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Im sorry but your upstairs neighbors apparently don't give a damn about you. Impact Noise means dropping stuff on the floor if I read you correctly.
"Impact noise" is an acoustical term for structure-borne noise on the top of a floor-ceiling. The primary cause of impact noise in multi-family residential construction is walking. With kids upstairs you could get running and the "pitter patter of little feet" as well (which can often sound like the proverbial "herd of elephants" downstairs even if children are making the noise). Impact noise can also result from bouncing balls, stacking chairs, etc. in institutions (such as an urban school where a gymnasium, auditorium, cafeteria, etc. are located above noise-sensitive areas). Technically dropping books an such is impact noise, but hopefully upstrair neightbors do that a lot less than waling around. The important distinction is that impact noise is structure-borne, while noise like talking, most noise from televisions, etc., is airborne noise. Solving a structure-borne noise problem and solving an airborne one often take two different approaches. Airborne noise isolation is classified according to something called STC (sound transmission class) - this is tested via a loudspeaker in one room and a microphone in the other. Impact noise is classified according to something called IIC (impact isolation class) - this is tested by placing a standardized tapping machine, that drops metal weights on the floor 10 times per second, on the floor above and placing a microphone in the space below the ceiling.

Quote:
Talk to your landlord, maybe you can trade with your neighbor and drop stuff on them for a few years, see how they like it.
I understand that this is a joke, but it does solidify one of the things I swore I would never do after becoming an acoustical consultant: purchase space in a mutli-family or mixed-use building (typically this comes in the form of a condo or townhouse). It is too easy and cheap for builders to only meet minimum STC and IIC requirements when building these structures (and we have seen multiple instances when the minimums are not even met), and it is significantly more expensive and more difficult to introduce building elements that significantly improve the sound isolation. The problem is, like many things that are minimum code these days, these minimum code requirements generally aren't good enough to satisfy the general population. I lived in a downstairs apartment once and I tolerated the noise from upstairs (the worst of which was an elementary schooler running around). When renting this situation is unavoidable. When buying I know never to sink my money into property that shares wall or floor-ceilings with other owners (unless perhaps if I was the acoustical consultant for the project, the architect implemented all of our recommendations, and I saw the construction company building things properly).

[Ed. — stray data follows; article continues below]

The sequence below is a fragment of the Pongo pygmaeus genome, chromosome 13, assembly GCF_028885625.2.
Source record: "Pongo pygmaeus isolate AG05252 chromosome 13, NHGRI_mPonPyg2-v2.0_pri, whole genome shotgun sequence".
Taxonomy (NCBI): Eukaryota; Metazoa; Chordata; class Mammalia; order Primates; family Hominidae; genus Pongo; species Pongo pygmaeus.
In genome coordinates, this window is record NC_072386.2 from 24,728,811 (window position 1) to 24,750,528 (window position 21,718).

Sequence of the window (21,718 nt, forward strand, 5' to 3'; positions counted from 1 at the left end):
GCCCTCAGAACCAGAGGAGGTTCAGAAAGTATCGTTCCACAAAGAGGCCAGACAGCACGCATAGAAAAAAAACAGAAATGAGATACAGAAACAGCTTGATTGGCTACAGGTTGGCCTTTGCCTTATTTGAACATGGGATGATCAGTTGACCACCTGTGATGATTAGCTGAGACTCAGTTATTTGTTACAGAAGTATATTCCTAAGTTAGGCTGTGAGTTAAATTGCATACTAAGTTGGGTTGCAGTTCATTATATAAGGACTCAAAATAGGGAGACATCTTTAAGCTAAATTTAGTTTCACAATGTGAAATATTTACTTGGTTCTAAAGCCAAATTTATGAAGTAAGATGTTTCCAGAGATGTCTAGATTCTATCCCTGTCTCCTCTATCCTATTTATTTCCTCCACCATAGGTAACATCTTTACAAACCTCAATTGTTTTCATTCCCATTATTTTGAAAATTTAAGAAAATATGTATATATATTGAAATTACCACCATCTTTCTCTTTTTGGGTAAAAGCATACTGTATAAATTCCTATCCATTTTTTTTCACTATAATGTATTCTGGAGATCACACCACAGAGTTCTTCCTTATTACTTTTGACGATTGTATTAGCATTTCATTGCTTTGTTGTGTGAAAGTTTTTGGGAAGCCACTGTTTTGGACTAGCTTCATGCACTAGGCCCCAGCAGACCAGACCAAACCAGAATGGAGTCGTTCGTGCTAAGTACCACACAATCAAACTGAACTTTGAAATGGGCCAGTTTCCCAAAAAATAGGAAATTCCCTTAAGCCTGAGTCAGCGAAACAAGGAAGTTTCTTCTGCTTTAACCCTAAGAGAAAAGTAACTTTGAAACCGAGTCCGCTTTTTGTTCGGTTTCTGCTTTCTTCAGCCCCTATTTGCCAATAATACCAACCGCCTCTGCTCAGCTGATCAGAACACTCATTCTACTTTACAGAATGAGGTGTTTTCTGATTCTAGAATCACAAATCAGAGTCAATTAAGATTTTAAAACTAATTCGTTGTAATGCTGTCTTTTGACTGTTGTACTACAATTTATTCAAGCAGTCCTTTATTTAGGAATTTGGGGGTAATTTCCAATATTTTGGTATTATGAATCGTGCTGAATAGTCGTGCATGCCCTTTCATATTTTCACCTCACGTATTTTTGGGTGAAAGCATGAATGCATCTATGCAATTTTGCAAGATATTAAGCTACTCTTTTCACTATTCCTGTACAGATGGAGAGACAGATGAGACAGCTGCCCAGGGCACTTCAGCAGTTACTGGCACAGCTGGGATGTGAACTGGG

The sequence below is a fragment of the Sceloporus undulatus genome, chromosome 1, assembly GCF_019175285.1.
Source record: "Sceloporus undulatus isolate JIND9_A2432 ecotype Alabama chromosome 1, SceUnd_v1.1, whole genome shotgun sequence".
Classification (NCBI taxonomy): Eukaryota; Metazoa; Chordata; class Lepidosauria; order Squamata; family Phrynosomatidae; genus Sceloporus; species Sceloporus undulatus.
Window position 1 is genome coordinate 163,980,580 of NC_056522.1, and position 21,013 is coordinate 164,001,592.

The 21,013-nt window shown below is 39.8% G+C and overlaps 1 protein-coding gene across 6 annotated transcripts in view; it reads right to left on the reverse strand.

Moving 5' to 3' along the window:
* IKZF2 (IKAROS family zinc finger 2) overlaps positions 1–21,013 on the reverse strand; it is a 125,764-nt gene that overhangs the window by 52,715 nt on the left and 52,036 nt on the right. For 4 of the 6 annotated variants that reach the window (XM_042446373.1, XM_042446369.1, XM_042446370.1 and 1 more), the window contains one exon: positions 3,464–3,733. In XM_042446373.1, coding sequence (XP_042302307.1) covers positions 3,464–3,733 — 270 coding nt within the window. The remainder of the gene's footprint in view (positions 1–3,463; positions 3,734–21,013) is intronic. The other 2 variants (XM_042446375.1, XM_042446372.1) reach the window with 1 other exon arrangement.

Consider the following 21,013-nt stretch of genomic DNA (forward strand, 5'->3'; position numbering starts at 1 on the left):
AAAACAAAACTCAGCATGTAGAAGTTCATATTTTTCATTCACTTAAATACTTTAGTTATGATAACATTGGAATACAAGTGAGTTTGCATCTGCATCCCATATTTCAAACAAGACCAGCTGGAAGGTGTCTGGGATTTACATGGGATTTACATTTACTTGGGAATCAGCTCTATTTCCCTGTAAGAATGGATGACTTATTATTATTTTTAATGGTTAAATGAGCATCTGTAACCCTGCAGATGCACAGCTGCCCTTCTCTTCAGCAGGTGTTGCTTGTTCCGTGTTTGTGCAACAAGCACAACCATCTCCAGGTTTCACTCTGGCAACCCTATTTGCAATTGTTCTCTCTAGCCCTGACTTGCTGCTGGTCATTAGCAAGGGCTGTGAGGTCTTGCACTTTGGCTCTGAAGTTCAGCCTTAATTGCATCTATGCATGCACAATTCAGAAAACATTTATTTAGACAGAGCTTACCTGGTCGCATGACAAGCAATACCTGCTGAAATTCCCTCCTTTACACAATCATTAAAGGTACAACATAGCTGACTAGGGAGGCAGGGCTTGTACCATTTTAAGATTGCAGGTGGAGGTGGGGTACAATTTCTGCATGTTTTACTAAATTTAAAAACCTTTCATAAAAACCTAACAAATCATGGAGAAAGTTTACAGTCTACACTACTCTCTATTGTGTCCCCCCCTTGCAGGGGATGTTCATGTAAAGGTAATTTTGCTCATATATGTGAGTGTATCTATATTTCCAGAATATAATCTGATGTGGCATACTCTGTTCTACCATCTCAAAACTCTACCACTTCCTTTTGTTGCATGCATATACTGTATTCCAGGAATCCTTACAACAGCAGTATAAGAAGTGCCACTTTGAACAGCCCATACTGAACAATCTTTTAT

Quote:
" One mans ceiling is another mans floor" Paul Simon

Sucks.
Also "your wall is also your next-door-neighbor's wall" (though that doesn't sound nearly as elegant). This concept is always important to keep in mind when living in multi-family residential structures such as condos and apartment buildings, as they can go a long way towards keeping people happy even when sound isolation is relatively poor.


Last edited by JKeefe; 01-06-2013 at 08:42 PM.